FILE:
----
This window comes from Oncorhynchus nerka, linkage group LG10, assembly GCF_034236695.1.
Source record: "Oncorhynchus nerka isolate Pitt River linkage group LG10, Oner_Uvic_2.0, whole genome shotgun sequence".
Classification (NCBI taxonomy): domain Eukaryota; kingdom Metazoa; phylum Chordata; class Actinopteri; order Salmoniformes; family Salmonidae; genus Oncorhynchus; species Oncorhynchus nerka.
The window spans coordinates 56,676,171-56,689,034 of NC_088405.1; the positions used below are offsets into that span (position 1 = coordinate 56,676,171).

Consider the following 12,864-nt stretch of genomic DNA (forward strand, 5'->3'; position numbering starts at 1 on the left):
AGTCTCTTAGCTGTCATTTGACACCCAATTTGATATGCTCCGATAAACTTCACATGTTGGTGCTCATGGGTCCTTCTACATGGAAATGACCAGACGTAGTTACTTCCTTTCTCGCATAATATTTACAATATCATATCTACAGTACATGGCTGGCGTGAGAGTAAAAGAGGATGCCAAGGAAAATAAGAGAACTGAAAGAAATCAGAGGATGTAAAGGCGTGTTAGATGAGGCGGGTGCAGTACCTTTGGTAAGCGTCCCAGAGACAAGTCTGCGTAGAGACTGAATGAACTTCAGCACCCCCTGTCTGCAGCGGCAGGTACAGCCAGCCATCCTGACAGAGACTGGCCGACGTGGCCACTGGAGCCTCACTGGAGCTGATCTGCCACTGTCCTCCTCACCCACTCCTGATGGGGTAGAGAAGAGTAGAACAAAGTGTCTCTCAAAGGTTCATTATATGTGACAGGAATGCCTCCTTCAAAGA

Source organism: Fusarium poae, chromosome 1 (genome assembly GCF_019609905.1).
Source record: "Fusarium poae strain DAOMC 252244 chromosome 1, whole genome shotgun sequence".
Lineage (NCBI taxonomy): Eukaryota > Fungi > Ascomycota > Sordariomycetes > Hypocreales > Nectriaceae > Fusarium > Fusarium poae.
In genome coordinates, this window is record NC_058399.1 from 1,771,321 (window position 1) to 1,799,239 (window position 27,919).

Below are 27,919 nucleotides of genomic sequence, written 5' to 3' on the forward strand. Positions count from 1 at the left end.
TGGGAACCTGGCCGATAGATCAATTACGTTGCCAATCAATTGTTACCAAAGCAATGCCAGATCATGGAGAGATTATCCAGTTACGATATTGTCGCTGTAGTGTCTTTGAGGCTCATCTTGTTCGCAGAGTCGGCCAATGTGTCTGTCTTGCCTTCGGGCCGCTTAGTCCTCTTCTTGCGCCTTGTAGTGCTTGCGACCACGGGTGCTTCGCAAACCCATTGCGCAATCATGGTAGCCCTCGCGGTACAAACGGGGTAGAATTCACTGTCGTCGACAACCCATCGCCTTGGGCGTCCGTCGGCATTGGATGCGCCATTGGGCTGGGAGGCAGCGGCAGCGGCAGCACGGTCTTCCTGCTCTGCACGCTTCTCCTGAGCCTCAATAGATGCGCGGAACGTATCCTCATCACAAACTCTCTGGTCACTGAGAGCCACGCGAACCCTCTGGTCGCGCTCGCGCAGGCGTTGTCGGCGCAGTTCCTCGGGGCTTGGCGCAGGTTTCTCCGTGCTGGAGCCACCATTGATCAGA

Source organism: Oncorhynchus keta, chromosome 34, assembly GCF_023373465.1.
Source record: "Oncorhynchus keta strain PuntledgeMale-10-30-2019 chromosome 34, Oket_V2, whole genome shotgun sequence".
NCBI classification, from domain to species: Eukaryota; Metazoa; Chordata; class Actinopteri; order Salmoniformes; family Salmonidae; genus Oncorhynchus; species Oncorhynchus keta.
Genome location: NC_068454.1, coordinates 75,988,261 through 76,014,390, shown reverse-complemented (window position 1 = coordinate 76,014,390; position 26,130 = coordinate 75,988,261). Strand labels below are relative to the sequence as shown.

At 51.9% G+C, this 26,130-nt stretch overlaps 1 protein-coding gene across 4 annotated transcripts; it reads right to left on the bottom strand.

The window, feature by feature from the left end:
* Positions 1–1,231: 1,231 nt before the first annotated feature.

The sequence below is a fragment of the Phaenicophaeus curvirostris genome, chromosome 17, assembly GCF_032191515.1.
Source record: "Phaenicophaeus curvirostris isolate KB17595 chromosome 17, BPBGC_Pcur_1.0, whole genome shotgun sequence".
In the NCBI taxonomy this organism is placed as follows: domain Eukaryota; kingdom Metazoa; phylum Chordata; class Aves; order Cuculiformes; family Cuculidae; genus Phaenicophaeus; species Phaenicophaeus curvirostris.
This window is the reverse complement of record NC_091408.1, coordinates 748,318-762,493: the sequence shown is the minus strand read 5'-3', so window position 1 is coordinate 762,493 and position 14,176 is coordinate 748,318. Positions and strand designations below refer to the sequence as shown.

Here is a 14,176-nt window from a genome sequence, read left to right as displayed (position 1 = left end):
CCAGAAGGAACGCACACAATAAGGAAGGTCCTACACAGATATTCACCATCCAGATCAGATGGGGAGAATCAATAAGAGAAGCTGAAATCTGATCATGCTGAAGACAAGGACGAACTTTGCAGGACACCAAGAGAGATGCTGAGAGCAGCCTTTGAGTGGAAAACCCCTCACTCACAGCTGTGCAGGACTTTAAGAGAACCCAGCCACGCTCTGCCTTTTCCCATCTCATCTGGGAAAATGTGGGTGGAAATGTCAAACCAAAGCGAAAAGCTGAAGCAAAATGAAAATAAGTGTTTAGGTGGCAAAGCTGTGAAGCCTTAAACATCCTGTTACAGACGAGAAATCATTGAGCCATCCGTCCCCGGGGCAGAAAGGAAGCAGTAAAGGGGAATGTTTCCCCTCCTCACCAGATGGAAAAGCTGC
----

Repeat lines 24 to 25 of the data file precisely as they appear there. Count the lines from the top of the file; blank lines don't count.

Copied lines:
Here is a 14,176-nt window from a genome sequence, read left to right as displayed (position 1 = left end):
CCAGAAGGAACGCACACAATAAGGAAGGTCCTACACAGATATTCACCATCCAGATCAGATGGGGAGAATCAATAAGAGAAGCTGAAATCTGATCATGCTGAAGACAAGGACGAACTTTGCAGGACACCAAGAGAGATGCTGAGAGCAGCCTTTGAGTGGAAAACCCCTCACTCACAGCTGTGCAGGACTTTAAGAGAACCCAGCCACGCTCTGCCTTTTCCCATCTCATCTGGGAAAATGTGGGTGGAAATGTCAAACCAAAGCGAAAAGCTGAAGCAAAATGAAAATAAGTGTTTAGGTGGCAAAGCTGTGAAGCCTTAAACATCCTGTTACAGACGAGAAATCATTGAGCCATCCGTCCCCGGGGCAGAAAGGAAGCAGTAAAGGGGAATGTTTCCCCTCCTCACCAGATGGAAAAGCTGC